Buford City Commission
What: Proposed landfill on McEver Road, across from Blackberry Lane
When: 7 p.m. Monday
Where: Buford City Hall, 2300 Buford Highway
Glenn Hamilton of North Hall would like residents “to look at the big picture” when considering his proposed inert landfill in Buford.
“If they did, it would be more pleasant to them,” he said, adding he would someday like to see the landfill turned into a public park.
So far, the response hasn’t been favorable. Crowds have turned out in big numbers at two Buford Planning and Zoning Board meetings to protest Hamilton’s plans to turn the wooded property off McEver Road in South Hall into a dump for discarded tree stumps.
With the board’s denial recommendation of a special-use permit April 18, Hamilton is hoping for better results when the matter goes before the Buford City Commission for final approval Monday night.
For Hamilton, the public’s harsh response has been hard to digest.
Opponents “don’t want to listen, they can’t see it and don’t want to hear it,” he said of his plans during an interview last week.
The businessman began in 1989 as an asphalt paving contractor. As that work slowed, he started working as a residential grader, clearing lots to get them ready for home construction.
That work means taking down trees and the challenging chore of removing and disposing stumps.
And the way Hamilton sees it, “there’s no place to take stumps close by. You have to haul them to Gainesville or toward Doraville.”
“For anybody who starts building (homes) in the Buford area, homeowners are going to (have to bear) additional costs” because of the longer haul, he said.
Also, residents concerned the landfill would be an eyesore “would have a hard time seeing this thing,” Hamilton said. “I (would) have 40-foot-tall trees 100 feet deep (into the property).”
Robert Perkins of the Buford planning board wasn’t convinced. He said that Peachtree Industrial Boulevard/McEver Road, a main artery skirting the city, “is not designed for stump dumps ... or landfills that you can ride by and see.”
“You can put them 20 miles off the road — that’s OK,” he said.
A March 2 report to the city from Suwanee firm McFarland-Dyer & Associates, which evaluated Hamilton’s proposal, recommends denying the permit.
“The application did not include detailed procedures for the disposal operation ... as to prevent air, land or water pollution, public health hazard or nuisances,” the report states.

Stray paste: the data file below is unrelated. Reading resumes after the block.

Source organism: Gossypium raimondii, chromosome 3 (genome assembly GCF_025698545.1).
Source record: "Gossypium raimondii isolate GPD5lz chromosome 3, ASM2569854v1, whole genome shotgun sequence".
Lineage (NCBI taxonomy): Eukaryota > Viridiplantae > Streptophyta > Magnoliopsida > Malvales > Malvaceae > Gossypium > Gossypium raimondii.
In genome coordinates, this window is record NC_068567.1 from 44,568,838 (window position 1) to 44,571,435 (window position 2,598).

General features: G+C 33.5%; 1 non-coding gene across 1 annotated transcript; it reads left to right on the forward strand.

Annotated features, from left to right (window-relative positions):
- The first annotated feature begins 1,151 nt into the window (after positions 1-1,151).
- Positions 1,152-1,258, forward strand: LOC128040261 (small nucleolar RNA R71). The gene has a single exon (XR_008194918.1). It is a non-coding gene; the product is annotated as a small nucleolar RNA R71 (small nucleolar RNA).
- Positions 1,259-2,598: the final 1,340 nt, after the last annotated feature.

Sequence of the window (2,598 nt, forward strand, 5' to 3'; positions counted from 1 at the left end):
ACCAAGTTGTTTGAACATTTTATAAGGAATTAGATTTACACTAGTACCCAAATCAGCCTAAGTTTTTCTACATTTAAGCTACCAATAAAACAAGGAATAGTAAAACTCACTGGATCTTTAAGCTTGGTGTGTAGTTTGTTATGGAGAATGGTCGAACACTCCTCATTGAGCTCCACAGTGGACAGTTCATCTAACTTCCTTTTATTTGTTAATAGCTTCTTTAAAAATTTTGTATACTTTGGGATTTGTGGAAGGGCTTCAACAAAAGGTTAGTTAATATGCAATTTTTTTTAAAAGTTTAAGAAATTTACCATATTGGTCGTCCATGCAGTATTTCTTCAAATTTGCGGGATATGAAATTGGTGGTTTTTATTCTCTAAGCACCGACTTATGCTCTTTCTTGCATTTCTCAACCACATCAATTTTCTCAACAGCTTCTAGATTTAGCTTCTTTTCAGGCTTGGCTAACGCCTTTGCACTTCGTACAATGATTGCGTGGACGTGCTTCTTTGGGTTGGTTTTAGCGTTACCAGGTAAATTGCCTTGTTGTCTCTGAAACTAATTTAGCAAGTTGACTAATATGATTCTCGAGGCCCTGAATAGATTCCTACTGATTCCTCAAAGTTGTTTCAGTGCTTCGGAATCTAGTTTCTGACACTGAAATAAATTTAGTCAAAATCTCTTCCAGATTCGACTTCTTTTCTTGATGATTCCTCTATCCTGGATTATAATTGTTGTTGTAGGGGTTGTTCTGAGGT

The firm also cited “adverse impacts to nearby properties.”
“Traffic, odor, dust, erosion, methane mitigation, noise and rodents are concerns that support denial,” the report states.
And Dale Caldwell, headwaters watershed protection specialist with Chattahoochee Riverkeeper, has said his group’s biggest concern is the landfill would be about 7,500 feet from Buford’s water supply on Lake Lanier.
“No matter how this project is developed, there are potential impacts,” he said.
But Hamilton sees the property’s future differently.
“If this is approved and once this is full — or pretty much level with the road — I was going to donate the property to the city of Buford as a (park),” he said. “That’s $2.5 million worth of free property that can be best used as a dog park, Frisbee park, soccer fields.”
He said he realizes the city’s approval is just one hoop to jump through. He also would have to abide by state environmental regulations.
Chad Hall, manager of the Georgia Environmental Protection Division’s Industrial and Municipal Solid Waste Unit, agreed.
“We don’t have an application for this site yet, so I can’t make specific statements, but there would be no free rein (on how the property could be used),” he said.
He said the state has standards for inert waste landfills and that such operations “must be designed by a professional engineer registered to practice in Georgia.”
If the landfill is not approved, Hamilton said he would consider his options.
Eleven of the property’s 26 acres are zoned as manufacturing, “which means I could put an asphalt plant there,” he said. “It’s the harshest zoning there is to get.”
For Hamilton, the bottom line is “something is going to happen (on the property). It’s not just going to sit there anymore.”